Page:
Peak Oil, Internet Research, and the Effects of Idealism on the Post-Idealist Psyche OR Why I Don’t Talk Much At Work

June 11, 2008

Over the past few days I’ve been stuck in my own head: barely following the conversations I start, trailing off my sentences, paying little or no attention to the people and events that surround me, etc.

Some who know me may say this is my natural condition. To paraphrase Lucille Bluth, I don’t care what you’re talking about and I won’t respond to it.

I’ve been obsessed with peak oil and its implications for the past week or so. I’ve spent hours, whole days even, reading articles and websites about what is in store for the industrial world in the coming years. I read until the sun came up. I took sleep breaks and then read some more. I read until I was late for work. Then I read more and showed up frazzled and out of touch (again, more so than usual) and barely able to keep up in the kitchen.

When I wasn’t reading, I fretted. I worried about my kids and if I would ever have them. I worried about their kids if I did and if they could. I worried about riots and wars and the expanded draft and green guerrillas and food shortages. Preservation of knowledge, re-learning of old skills like farming and woodworking and blacksmithing and simple printing, access to seeds and equipment. I worried about why George W. Bush’s Crawford estate is “off-the-grid” and green while Al Gore’s isn’t, and how if we all drove a Toyota Prius we could make the problem worse, and could be worse for the environment than a Hummer. Population die-offs, hospitals forced to shut down, senior citizens cut loose from expensive and energy-consuming health care. I convinced myself I would be locked up in a U.S. domestic detention center for even thinking about such things.

It might be a sort of guilty over-compensation, a pained look at time wasted, spent ignoring an issue I cared deeply about as I saw it undiscussed by my leaders – the people who were supposed to tell me what to do – and underreported by the media – the people who were supposed to tell them to tell me what to do.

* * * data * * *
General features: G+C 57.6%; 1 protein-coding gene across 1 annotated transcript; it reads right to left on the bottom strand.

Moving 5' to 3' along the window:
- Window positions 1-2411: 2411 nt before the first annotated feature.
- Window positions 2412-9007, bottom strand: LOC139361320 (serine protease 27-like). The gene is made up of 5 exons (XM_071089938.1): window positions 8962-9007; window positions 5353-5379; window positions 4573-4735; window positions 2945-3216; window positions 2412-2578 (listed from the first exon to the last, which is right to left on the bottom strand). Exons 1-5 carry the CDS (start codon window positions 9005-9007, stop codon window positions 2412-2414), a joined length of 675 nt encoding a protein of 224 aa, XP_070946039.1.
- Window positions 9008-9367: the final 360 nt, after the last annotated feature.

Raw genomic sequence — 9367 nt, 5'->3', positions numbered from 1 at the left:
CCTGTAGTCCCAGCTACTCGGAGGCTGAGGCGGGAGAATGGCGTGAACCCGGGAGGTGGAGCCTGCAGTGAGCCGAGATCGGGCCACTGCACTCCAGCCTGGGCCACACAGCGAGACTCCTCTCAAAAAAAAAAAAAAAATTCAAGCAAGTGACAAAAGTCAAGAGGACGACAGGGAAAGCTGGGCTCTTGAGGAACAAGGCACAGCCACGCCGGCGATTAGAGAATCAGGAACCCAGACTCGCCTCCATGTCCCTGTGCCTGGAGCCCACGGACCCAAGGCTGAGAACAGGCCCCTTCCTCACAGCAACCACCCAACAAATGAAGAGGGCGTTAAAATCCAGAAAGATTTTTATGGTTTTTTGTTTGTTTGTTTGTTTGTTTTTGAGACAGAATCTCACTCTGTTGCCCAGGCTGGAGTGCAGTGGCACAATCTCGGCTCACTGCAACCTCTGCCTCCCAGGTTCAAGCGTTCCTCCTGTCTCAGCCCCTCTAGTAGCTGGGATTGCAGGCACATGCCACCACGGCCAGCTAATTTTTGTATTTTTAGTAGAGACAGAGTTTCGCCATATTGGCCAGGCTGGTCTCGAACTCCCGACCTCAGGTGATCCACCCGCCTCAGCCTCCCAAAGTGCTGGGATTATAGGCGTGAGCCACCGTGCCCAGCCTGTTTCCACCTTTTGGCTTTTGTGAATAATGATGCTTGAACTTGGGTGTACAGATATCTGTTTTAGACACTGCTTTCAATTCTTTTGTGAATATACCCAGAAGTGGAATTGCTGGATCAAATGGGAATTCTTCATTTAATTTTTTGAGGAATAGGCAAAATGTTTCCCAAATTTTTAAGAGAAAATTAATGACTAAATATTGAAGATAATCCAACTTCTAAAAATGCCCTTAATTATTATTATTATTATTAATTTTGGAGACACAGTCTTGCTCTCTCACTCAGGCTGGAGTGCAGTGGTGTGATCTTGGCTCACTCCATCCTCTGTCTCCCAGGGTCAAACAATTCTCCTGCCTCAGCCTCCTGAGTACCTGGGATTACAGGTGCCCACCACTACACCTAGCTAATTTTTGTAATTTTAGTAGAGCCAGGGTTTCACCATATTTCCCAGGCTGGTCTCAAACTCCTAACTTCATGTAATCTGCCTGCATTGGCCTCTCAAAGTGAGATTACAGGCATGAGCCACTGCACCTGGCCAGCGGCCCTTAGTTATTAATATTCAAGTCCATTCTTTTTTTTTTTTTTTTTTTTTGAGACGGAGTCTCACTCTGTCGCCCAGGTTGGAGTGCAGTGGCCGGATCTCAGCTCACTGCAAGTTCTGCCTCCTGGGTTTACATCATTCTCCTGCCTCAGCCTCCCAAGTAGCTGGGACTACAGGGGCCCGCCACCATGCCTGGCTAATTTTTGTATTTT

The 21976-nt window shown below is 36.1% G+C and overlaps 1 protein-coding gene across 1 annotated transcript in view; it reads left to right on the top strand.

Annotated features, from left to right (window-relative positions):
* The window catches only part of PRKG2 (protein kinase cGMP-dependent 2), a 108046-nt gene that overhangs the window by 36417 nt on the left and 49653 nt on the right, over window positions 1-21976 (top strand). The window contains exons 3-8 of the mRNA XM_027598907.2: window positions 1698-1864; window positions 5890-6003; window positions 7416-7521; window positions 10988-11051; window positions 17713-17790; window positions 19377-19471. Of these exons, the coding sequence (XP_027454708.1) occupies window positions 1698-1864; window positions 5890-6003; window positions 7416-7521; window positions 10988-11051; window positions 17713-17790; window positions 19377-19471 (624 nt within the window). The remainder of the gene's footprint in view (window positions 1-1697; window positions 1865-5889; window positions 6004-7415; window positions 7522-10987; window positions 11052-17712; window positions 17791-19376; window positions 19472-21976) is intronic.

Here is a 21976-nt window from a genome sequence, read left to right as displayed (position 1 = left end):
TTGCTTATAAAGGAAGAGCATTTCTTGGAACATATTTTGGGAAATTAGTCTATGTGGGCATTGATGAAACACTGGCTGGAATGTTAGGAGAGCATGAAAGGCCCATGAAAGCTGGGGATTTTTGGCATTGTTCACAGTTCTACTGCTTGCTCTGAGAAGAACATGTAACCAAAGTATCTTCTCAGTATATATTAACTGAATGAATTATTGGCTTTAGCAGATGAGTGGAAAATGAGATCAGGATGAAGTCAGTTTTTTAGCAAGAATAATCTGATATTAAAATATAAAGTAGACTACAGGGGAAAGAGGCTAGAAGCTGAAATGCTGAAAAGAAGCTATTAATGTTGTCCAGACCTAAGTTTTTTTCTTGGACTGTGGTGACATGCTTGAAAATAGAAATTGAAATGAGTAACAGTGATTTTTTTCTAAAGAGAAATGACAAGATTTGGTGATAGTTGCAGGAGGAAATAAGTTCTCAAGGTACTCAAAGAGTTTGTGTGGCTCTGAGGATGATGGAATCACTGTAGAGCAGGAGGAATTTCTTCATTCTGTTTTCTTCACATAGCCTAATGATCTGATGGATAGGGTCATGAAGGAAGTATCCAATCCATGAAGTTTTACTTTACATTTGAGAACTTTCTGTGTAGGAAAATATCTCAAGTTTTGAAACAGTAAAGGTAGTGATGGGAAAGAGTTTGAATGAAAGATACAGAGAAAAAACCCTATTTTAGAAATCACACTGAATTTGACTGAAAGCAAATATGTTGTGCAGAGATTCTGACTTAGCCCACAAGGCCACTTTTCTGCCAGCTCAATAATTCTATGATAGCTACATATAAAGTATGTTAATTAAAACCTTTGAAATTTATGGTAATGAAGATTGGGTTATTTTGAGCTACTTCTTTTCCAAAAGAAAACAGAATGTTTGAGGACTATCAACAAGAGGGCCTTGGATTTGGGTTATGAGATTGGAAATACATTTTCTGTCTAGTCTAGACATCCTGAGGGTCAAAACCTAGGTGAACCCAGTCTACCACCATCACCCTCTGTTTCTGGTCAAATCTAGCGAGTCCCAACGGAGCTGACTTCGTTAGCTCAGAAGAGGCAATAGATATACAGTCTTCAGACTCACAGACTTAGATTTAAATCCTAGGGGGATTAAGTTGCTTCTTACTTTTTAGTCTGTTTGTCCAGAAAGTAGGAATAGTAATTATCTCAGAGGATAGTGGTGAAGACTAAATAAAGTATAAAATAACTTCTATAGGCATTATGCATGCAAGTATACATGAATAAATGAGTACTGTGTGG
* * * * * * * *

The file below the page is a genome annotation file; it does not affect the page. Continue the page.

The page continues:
Three years ago, I researched and wrote a story on peak oil for the magazine I was working for at the time, UB’s Generation. It ran on the cover of our first issue of the new school year in August 2005, but the journey really started for me at the end of the previous semester, during finals. For weeks, my father had been telling me about a guy who wrote incisive social commentary about national and local issues named James Howard Kunstler. He lived in my dad’s town, Saratoga Springs, NY.

Of course, I ignored my father; I was a media professional, for crying out loud (at $200 a month and six English elective credits), I didn’t need him pointing me in the direction of every yahoo in the Capital Region with a subscription to Harper’s and an AOL account. Then, while searching for Matt Taibbi articles to plagiarize, I happened on a Rolling Stone article by Kunstler called “The Long Emergency.”

The article is available here. Take twenty minutes and read it if you haven’t already.

I’ll wait.

As Emerson would say, I saw with new eyes.

It was the smartest thing I’d ever read. As a kid raised an hour’s march from the nearest gas station, I watched as this person I’d never heard of with no degree I knew of ripped apart everything I’d ever been told was dependable and permanent. The suburban environment was critically out of line with reality, beyond any criticism my faux-punk, post-adolescent white bread angst could have mustered. But even that had some merit. And it all made logical sense in ways none of the political or social commentary I’d read ever had before. It was like someone walking past a con artist’s mark and whispering, “There’s no shell, dumbass; take your money back.”